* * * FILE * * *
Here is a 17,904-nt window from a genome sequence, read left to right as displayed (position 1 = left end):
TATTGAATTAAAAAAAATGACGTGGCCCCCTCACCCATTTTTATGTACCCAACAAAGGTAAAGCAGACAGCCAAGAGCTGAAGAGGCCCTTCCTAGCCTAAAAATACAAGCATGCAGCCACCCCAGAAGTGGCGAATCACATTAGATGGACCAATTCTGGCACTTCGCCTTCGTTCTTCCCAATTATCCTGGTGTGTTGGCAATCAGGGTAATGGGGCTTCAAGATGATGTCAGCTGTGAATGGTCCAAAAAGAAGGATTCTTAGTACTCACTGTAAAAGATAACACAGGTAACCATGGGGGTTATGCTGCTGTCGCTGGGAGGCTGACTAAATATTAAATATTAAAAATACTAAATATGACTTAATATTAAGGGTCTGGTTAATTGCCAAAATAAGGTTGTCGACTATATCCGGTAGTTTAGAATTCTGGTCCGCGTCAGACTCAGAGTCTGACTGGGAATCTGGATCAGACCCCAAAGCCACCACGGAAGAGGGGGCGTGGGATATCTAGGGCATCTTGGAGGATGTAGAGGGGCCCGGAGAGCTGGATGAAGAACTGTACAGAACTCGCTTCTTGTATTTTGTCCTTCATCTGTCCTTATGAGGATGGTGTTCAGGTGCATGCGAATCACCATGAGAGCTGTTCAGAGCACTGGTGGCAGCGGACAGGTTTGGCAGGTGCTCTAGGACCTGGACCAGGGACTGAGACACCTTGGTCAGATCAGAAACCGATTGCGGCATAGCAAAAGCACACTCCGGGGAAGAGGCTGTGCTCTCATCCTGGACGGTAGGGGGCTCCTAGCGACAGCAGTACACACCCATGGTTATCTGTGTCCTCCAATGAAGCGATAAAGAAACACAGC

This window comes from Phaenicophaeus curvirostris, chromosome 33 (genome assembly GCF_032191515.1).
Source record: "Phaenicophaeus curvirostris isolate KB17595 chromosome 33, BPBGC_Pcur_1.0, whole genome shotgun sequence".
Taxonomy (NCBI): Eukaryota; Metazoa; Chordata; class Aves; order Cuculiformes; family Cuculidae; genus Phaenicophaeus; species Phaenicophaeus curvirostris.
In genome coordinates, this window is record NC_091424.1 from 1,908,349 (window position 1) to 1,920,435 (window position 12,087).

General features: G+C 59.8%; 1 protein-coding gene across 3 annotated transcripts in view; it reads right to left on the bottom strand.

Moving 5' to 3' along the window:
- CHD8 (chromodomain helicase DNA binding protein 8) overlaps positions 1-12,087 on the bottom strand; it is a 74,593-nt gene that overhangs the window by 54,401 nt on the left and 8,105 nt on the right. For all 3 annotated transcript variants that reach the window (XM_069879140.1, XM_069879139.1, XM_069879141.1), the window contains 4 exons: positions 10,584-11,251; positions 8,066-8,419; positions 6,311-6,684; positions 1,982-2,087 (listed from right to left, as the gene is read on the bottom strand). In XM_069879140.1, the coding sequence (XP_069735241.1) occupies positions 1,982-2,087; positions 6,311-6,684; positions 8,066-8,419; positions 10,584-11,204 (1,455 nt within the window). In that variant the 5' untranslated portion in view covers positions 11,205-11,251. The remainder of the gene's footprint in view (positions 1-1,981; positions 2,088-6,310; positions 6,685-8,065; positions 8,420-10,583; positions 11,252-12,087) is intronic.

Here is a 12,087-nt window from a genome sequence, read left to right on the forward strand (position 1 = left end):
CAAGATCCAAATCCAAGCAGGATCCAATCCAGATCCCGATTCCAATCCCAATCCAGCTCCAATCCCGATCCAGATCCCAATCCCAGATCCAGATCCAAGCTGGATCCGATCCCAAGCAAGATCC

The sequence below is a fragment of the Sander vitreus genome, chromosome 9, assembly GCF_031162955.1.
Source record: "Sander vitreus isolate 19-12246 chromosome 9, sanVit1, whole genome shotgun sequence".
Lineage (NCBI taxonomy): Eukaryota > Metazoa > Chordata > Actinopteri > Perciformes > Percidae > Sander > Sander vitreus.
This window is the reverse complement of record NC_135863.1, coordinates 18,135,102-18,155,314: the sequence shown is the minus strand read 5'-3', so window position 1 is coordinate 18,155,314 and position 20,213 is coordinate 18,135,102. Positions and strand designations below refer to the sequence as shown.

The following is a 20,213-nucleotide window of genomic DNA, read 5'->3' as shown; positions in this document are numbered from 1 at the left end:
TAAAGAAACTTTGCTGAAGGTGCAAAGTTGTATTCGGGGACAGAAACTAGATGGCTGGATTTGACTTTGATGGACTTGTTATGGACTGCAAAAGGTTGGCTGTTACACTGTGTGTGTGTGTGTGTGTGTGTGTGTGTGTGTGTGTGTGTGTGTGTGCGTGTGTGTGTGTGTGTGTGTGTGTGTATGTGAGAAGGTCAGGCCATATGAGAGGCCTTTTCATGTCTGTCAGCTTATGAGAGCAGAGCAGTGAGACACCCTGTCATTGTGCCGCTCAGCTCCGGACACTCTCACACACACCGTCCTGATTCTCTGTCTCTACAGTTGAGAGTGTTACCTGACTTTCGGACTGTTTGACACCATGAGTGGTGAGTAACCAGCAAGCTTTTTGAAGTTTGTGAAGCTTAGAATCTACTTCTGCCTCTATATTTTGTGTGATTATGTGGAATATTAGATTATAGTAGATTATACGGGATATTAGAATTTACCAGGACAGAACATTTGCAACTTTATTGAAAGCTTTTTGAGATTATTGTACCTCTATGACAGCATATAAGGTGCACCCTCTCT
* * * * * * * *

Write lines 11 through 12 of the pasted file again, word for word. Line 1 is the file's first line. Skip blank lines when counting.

CAAGATCCAAATCCAAGCAGGATCCAATCCAGATCCCGATTCCAATCCCAATCCAGCTCCAATCCCGATCCAGATCCCAATCCCAGATCCAGATCCAAGCTGGATCCGATCCCAAGCAAGATCC

The sequence below is a fragment of the Sander vitreus genome, chromosome 9, assembly GCF_031162955.1.